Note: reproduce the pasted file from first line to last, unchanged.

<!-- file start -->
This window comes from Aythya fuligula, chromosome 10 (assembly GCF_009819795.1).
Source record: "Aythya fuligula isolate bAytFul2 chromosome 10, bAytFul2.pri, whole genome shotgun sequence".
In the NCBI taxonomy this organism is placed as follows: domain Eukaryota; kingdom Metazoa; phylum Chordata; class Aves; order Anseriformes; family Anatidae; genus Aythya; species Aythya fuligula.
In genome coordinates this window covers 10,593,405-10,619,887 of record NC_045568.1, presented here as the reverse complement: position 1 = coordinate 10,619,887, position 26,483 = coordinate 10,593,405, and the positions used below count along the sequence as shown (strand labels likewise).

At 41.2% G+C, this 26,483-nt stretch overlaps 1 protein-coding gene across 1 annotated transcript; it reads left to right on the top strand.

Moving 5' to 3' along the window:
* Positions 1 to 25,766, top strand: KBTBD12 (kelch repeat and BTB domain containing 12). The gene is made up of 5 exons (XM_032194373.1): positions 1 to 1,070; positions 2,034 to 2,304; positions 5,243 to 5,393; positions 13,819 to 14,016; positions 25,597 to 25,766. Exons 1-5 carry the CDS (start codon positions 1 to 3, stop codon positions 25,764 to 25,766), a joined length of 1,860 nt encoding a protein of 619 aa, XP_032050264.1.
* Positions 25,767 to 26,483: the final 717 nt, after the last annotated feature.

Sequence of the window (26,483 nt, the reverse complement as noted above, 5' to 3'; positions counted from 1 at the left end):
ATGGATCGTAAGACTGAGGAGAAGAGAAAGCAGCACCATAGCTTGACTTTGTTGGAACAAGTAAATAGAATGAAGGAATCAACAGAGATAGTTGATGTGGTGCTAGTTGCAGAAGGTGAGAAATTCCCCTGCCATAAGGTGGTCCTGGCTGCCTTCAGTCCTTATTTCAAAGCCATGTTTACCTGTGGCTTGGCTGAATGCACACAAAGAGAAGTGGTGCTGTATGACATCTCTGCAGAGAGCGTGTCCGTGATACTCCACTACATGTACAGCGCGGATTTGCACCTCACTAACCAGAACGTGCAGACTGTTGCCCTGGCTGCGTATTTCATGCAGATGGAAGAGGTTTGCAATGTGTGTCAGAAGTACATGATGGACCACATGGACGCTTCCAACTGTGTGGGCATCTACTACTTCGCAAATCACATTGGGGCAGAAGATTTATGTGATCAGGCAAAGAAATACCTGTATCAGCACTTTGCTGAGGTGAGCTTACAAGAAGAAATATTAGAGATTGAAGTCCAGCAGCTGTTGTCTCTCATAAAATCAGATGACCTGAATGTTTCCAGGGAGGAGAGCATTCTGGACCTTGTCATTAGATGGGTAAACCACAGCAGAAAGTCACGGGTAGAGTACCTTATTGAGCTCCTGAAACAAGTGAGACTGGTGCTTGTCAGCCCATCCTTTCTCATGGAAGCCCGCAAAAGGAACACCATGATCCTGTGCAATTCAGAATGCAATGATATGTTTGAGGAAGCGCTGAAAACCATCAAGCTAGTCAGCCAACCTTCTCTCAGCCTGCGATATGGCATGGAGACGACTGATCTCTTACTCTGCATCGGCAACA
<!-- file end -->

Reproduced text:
This window comes from Aythya fuligula, chromosome 10 (assembly GCF_009819795.1).
Source record: "Aythya fuligula isolate bAytFul2 chromosome 10, bAytFul2.pri, whole genome shotgun sequence".
In the NCBI taxonomy this organism is placed as follows: domain Eukaryota; kingdom Metazoa; phylum Chordata; class Aves; order Anseriformes; family Anatidae; genus Aythya; species Aythya fuligula.
In genome coordinates this window covers 10,593,405-10,619,887 of record NC_045568.1, presented here as the reverse complement: position 1 = coordinate 10,619,887, position 26,483 = coordinate 10,593,405, and the positions used below count along the sequence as shown (strand labels likewise).

At 41.2% G+C, this 26,483-nt stretch overlaps 1 protein-coding gene across 1 annotated transcript; it reads left to right on the top strand.

Moving 5' to 3' along the window:
* Positions 1 to 25,766, top strand: KBTBD12 (kelch repeat and BTB domain containing 12). The gene is made up of 5 exons (XM_032194373.1): positions 1 to 1,070; positions 2,034 to 2,304; positions 5,243 to 5,393; positions 13,819 to 14,016; positions 25,597 to 25,766. Exons 1-5 carry the CDS (start codon positions 1 to 3, stop codon positions 25,764 to 25,766), a joined length of 1,860 nt encoding a protein of 619 aa, XP_032050264.1.
* Positions 25,767 to 26,483: the final 717 nt, after the last annotated feature.

Sequence of the window (26,483 nt, the reverse complement as noted above, 5' to 3'; positions counted from 1 at the left end):
ATGGATCGTAAGACTGAGGAGAAGAGAAAGCAGCACCATAGCTTGACTTTGTTGGAACAAGTAAATAGAATGAAGGAATCAACAGAGATAGTTGATGTGGTGCTAGTTGCAGAAGGTGAGAAATTCCCCTGCCATAAGGTGGTCCTGGCTGCCTTCAGTCCTTATTTCAAAGCCATGTTTACCTGTGGCTTGGCTGAATGCACACAAAGAGAAGTGGTGCTGTATGACATCTCTGCAGAGAGCGTGTCCGTGATACTCCACTACATGTACAGCGCGGATTTGCACCTCACTAACCAGAACGTGCAGACTGTTGCCCTGGCTGCGTATTTCATGCAGATGGAAGAGGTTTGCAATGTGTGTCAGAAGTACATGATGGACCACATGGACGCTTCCAACTGTGTGGGCATCTACTACTTCGCAAATCACATTGGGGCAGAAGATTTATGTGATCAGGCAAAGAAATACCTGTATCAGCACTTTGCTGAGGTGAGCTTACAAGAAGAAATATTAGAGATTGAAGTCCAGCAGCTGTTGTCTCTCATAAAATCAGATGACCTGAATGTTTCCAGGGAGGAGAGCATTCTGGACCTTGTCATTAGATGGGTAAACCACAGCAGAAAGTCACGGGTAGAGTACCTTATTGAGCTCCTGAAACAAGTGAGACTGGTGCTTGTCAGCCCATCCTTTCTCATGGAAGCCCGCAAAAGGAACACCATGATCCTGTGCAATTCAGAATGCAATGATATGTTTGAGGAAGCGCTGAAAACCATCAAGCTAGTCAGCCAACCTTCTCTCAGCCTGCGATATGGCATGGAGACGACTGATCTCTTACTCTGCATCGGCAACA